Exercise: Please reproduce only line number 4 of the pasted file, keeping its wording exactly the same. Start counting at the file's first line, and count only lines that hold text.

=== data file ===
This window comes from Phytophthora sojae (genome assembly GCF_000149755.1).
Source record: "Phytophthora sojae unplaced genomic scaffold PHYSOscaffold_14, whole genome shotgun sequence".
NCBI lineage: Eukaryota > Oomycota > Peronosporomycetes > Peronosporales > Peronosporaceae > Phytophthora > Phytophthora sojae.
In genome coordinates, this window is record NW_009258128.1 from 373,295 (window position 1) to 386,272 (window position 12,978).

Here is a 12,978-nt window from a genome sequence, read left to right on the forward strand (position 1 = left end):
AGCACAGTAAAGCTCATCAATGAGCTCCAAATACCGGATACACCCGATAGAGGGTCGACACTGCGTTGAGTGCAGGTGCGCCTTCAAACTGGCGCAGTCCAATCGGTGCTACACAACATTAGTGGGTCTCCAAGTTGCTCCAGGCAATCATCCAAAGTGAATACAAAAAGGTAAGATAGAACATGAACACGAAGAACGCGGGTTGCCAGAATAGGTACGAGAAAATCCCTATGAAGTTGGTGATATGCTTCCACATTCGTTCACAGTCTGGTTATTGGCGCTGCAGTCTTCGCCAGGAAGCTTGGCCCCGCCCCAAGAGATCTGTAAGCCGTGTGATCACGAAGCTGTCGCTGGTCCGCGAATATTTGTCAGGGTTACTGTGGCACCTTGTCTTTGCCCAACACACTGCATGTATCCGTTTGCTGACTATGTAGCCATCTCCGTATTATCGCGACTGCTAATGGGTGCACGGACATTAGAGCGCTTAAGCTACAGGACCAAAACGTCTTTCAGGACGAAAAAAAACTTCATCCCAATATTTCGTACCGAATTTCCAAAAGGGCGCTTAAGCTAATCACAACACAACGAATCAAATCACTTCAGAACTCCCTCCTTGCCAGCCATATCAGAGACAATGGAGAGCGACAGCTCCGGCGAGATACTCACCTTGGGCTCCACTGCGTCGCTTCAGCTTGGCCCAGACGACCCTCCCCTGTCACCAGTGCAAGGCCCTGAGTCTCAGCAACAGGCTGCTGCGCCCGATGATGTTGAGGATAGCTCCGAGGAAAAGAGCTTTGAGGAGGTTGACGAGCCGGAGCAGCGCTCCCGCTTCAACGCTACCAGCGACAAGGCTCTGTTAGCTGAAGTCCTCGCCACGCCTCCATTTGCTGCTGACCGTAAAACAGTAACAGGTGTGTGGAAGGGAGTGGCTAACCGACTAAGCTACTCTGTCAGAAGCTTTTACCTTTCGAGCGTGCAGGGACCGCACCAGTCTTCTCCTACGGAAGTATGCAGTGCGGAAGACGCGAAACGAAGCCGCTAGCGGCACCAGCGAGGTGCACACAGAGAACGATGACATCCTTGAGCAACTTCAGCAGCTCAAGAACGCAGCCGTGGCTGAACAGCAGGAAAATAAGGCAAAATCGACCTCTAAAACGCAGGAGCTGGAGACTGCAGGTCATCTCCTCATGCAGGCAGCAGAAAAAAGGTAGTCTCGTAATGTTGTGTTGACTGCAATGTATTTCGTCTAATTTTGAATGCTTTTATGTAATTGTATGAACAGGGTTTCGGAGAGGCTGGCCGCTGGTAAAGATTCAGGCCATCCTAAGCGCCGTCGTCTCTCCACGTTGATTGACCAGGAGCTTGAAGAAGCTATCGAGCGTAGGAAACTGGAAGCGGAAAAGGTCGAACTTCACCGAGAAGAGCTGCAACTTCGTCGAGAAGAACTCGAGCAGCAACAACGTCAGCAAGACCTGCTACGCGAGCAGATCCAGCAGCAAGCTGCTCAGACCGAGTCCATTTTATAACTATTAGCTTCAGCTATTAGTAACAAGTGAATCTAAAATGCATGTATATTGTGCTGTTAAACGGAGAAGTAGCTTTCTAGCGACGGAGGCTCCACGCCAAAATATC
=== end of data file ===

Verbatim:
In genome coordinates, this window is record NW_009258128.1 from 373,295 (window position 1) to 386,272 (window position 12,978).